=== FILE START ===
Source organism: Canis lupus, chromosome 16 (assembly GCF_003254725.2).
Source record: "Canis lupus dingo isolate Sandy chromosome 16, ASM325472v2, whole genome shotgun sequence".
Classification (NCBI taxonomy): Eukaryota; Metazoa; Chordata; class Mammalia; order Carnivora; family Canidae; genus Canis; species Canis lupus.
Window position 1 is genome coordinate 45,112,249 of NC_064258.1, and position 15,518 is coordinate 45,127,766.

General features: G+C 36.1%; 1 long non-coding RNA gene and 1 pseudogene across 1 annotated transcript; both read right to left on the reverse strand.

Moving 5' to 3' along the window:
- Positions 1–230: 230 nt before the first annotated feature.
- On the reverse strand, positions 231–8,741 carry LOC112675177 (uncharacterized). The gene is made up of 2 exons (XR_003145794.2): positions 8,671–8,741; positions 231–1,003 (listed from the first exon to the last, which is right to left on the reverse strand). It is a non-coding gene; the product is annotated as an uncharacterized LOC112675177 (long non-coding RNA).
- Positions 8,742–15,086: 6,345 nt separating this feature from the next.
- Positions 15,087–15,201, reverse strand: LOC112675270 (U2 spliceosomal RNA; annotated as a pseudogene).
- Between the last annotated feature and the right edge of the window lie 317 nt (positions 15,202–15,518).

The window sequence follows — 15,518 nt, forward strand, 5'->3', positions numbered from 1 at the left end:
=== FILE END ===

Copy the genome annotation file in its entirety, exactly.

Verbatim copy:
Source organism: Canis lupus, chromosome 16 (assembly GCF_003254725.2).
Source record: "Canis lupus dingo isolate Sandy chromosome 16, ASM325472v2, whole genome shotgun sequence".
Classification (NCBI taxonomy): Eukaryota; Metazoa; Chordata; class Mammalia; order Carnivora; family Canidae; genus Canis; species Canis lupus.
Window position 1 is genome coordinate 45,112,249 of NC_064258.1, and position 15,518 is coordinate 45,127,766.

General features: G+C 36.1%; 1 long non-coding RNA gene and 1 pseudogene across 1 annotated transcript; both read right to left on the reverse strand.

Moving 5' to 3' along the window:
- Positions 1–230: 230 nt before the first annotated feature.
- On the reverse strand, positions 231–8,741 carry LOC112675177 (uncharacterized). The gene is made up of 2 exons (XR_003145794.2): positions 8,671–8,741; positions 231–1,003 (listed from the first exon to the last, which is right to left on the reverse strand). It is a non-coding gene; the product is annotated as an uncharacterized LOC112675177 (long non-coding RNA).
- Positions 8,742–15,086: 6,345 nt separating this feature from the next.
- Positions 15,087–15,201, reverse strand: LOC112675270 (U2 spliceosomal RNA; annotated as a pseudogene).
- Between the last annotated feature and the right edge of the window lie 317 nt (positions 15,202–15,518).

The window sequence follows — 15,518 nt, forward strand, 5'->3', positions numbered from 1 at the left end: